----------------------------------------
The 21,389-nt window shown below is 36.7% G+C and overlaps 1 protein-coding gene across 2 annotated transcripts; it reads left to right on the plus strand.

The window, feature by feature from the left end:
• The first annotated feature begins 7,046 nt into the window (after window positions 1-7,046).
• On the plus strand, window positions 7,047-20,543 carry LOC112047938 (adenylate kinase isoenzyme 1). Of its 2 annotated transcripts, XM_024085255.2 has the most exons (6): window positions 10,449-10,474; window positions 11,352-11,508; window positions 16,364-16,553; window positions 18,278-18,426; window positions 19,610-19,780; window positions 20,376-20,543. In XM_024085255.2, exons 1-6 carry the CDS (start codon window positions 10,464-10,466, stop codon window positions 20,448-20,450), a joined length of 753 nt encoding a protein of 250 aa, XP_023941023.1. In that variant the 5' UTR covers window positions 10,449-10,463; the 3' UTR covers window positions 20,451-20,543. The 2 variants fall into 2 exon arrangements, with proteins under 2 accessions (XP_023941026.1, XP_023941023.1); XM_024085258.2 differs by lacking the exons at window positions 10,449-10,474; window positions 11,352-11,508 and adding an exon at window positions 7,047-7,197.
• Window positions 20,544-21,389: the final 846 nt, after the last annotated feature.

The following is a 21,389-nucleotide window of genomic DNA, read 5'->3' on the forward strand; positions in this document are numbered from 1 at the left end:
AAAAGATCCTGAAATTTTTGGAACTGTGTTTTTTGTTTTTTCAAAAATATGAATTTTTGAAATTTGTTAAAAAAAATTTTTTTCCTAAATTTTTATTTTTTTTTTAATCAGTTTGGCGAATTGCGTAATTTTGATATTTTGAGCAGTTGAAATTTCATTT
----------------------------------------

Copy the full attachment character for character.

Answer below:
The 21,389-nt window shown below is 36.7% G+C and overlaps 1 protein-coding gene across 2 annotated transcripts; it reads left to right on the plus strand.

The window, feature by feature from the left end:
• The first annotated feature begins 7,046 nt into the window (after window positions 1-7,046).
• On the plus strand, window positions 7,047-20,543 carry LOC112047938 (adenylate kinase isoenzyme 1). Of its 2 annotated transcripts, XM_024085255.2 has the most exons (6): window positions 10,449-10,474; window positions 11,352-11,508; window positions 16,364-16,553; window positions 18,278-18,426; window positions 19,610-19,780; window positions 20,376-20,543. In XM_024085255.2, exons 1-6 carry the CDS (start codon window positions 10,464-10,466, stop codon window positions 20,448-20,450), a joined length of 753 nt encoding a protein of 250 aa, XP_023941023.1. In that variant the 5' UTR covers window positions 10,449-10,463; the 3' UTR covers window positions 20,451-20,543. The 2 variants fall into 2 exon arrangements, with proteins under 2 accessions (XP_023941026.1, XP_023941023.1); XM_024085258.2 differs by lacking the exons at window positions 10,449-10,474; window positions 11,352-11,508 and adding an exon at window positions 7,047-7,197.
• Window positions 20,544-21,389: the final 846 nt, after the last annotated feature.

The following is a 21,389-nucleotide window of genomic DNA, read 5'->3' on the forward strand; positions in this document are numbered from 1 at the left end:
AAAAGATCCTGAAATTTTTGGAACTGTGTTTTTTGTTTTTTCAAAAATATGAATTTTTGAAATTTGTTAAAAAAAATTTTTTTCCTAAATTTTTATTTTTTTTTTAATCAGTTTGGCGAATTGCGTAATTTTGATATTTTGAGCAGTTGAAATTTCATTT